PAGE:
In 2001, Felecia Fife fell in love with real estate law just two days into a short-term temporary job assignment as a receptionist for the Hutchens Law Firm in Fayetteville.
“That two-day assignment turned into the career I have now,” she said. “I continued to ask for more work to do, so they kept bringing me back. One day, the attorney I worked for asked if I was interested in learning how to search titles, and I guess the rest is history.”
After growing up in Arkansas and earning a degree in accounting from Arkansas State University, Fife joined the U.S. Army in 1993 and was stationed at Ft. Bragg, North Carolina. She was assigned to a military occupational specialty as a Petroleum Supply Specialist, driving fuel tankers filled with hazardous material. Two years into her service, her unit leaders learned she had a degree in accounting, and moved her to the Battalion where she handled the budget. While stationed at Ft. Bragg, she met and married her husband, Marshall J. Fife. She left active duty in 1997 and remained in the Army National Guard until 2000.
Fife ended her Army career without a career plan, so she connected with a temp agency and sought jobs in accounting. That’s when she was assigned to the law firm and never looked back.
“With no formal training as a title search paralegal, I consider myself blessed to be where I am today,” she said. “I was lucky to work for an attorney who was willing to teach me everything I know. I worked alongside a law school student who is currently a partner at the firm where I work.”
CPN: What inspires you to get up and go to work each morning?
FF: I actually love what I do. Some people might think title searching is a boring and monotonous job, however it’s anything but that. I think it takes a special person to do the job. You either like it or you don’t. There is no in between. You have to have an extra eye and a sixth sense for it. When a problem arises, you have to be willing to take the extra steps to solve the puzzle. In the world of real estate, there is always a puzzle to be solved. Another thing that motivates me is going to work and learning something new every single day. No matter how many searches I do, none are exactly the same.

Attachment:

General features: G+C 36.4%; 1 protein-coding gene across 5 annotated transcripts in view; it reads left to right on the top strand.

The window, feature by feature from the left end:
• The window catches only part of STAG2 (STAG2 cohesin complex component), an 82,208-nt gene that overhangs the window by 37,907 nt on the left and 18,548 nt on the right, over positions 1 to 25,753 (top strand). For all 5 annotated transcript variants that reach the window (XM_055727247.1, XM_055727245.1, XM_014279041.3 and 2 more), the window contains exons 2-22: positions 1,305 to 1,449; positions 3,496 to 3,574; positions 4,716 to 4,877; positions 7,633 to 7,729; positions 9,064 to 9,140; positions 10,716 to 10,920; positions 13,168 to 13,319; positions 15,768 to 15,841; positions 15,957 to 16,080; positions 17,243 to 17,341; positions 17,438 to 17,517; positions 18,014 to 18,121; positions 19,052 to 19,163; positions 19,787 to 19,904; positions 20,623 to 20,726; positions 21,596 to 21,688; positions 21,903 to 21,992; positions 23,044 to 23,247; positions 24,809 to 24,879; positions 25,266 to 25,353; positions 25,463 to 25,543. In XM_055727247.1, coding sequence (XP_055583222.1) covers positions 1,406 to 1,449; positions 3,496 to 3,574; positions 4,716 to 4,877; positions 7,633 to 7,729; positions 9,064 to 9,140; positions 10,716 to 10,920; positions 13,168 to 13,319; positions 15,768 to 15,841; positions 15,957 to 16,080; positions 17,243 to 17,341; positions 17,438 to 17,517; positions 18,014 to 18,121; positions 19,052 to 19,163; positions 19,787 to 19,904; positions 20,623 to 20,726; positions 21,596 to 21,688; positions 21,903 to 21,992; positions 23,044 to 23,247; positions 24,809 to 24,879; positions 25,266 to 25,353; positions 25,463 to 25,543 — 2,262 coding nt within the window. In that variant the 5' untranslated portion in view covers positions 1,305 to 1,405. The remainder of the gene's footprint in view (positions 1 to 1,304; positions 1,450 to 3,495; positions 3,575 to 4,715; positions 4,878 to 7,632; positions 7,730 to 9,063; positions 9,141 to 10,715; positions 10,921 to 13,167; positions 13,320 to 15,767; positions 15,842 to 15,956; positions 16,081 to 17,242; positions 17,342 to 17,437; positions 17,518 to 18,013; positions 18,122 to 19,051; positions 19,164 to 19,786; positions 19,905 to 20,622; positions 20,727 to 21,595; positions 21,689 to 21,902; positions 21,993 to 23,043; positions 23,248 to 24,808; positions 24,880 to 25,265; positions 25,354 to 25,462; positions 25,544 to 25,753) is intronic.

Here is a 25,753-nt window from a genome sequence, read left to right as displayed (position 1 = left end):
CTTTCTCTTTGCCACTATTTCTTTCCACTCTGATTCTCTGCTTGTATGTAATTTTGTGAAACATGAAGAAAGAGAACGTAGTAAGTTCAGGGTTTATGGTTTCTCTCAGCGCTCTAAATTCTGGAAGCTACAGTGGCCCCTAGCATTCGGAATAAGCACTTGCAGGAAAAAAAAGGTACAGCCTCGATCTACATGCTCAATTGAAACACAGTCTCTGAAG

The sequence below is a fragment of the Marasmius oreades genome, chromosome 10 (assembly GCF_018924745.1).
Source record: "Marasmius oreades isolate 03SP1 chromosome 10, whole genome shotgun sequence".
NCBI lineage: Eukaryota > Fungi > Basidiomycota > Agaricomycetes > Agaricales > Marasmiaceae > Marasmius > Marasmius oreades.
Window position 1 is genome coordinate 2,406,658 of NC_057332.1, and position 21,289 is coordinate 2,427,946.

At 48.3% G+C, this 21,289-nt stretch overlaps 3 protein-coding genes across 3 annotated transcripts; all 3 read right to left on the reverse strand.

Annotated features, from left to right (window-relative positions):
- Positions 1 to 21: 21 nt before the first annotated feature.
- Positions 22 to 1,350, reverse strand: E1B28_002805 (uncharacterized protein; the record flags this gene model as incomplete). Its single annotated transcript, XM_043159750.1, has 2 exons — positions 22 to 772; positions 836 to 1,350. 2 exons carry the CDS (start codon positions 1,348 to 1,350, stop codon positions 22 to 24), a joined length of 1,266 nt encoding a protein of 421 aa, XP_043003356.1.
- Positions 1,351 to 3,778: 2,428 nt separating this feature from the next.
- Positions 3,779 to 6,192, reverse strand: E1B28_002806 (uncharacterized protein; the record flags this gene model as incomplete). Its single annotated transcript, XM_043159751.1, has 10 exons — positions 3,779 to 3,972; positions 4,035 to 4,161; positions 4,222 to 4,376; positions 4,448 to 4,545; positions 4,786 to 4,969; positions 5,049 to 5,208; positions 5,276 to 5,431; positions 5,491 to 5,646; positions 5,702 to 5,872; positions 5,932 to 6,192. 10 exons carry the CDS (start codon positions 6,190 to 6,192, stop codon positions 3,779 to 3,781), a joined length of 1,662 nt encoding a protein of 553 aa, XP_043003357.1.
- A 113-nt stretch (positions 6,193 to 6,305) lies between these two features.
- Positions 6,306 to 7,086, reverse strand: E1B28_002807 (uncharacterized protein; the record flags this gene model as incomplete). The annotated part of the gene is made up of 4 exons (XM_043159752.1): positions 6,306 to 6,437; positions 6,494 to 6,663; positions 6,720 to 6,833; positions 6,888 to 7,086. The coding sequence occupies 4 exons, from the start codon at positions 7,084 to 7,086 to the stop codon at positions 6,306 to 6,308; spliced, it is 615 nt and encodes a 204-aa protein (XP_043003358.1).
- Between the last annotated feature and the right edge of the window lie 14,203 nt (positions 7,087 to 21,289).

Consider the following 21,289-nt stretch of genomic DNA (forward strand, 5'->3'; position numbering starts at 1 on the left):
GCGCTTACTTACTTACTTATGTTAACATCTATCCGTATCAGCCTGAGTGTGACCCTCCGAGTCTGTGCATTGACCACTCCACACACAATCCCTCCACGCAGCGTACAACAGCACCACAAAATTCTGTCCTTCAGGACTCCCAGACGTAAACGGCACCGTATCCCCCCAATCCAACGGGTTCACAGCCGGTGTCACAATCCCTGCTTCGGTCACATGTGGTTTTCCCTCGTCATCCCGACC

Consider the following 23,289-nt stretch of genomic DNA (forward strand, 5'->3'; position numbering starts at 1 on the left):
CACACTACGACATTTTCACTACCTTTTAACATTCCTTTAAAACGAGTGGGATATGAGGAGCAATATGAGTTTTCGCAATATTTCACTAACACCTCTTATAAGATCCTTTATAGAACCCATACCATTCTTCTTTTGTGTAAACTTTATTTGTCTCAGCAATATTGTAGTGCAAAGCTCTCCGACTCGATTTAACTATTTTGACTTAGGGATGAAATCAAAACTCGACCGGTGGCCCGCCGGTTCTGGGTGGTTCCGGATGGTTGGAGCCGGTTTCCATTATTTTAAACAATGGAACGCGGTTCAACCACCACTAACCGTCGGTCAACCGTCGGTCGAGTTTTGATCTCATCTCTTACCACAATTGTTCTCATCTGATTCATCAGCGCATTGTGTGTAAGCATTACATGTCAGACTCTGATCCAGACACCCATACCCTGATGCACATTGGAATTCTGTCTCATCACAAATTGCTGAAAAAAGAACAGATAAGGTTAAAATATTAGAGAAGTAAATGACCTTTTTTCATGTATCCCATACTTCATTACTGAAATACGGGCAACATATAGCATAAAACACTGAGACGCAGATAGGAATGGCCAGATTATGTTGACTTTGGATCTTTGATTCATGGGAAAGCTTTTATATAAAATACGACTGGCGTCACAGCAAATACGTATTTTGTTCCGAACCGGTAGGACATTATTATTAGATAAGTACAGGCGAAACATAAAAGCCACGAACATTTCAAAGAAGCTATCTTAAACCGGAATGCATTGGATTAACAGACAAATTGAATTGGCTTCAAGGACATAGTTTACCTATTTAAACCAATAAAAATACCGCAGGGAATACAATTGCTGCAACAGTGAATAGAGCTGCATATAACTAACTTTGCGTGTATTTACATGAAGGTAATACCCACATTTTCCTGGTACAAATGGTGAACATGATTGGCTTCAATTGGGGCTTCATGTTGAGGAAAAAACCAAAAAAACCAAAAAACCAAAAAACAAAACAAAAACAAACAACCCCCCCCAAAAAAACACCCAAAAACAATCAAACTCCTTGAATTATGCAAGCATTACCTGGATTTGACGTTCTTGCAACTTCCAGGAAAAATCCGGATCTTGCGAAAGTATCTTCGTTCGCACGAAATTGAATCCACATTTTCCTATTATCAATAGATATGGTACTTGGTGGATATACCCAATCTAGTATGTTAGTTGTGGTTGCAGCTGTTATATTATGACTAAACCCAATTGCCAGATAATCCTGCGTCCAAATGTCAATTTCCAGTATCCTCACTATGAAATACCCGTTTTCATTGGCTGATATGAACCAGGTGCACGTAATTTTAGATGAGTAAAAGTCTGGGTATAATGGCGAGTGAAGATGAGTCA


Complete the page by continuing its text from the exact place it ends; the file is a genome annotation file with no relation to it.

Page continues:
CPN: Why do you feel it is important to give back to your profession and your community through volunteer service?
FF: I believe it is important to give back because there is always a need. I’m currently a member of the Cumberland County Paralegal Association. One of the things we do is look for local agencies, groups and families we can help in some way. We’ve done volunteer work with the local food bank, nursing homes and schools. I feel it’s my duty not only as a paralegal and veteran, but also as a person to give back in some way, because I’m able to.
CPN: How do you keep a healthy work/life balance?
FF: This is a hard question. I’ve recently started working out and taking better care of myself. So for me it’s walking. I absolutely love to walk outside where I can clear my mind of the problems and stresses of the day. It helps me wake up each morning with a clear mind so I can do it all over again.
CPN: Who were your childhood heroes?
FF: My grandparents were my childhood heroes. They had little to no education, and raised five successful children and me. Neither of my grandparents could read and could only write their own names, but they made sure their children got an education. They showed all of us the true meaning of hard work and how to remain humble at all costs.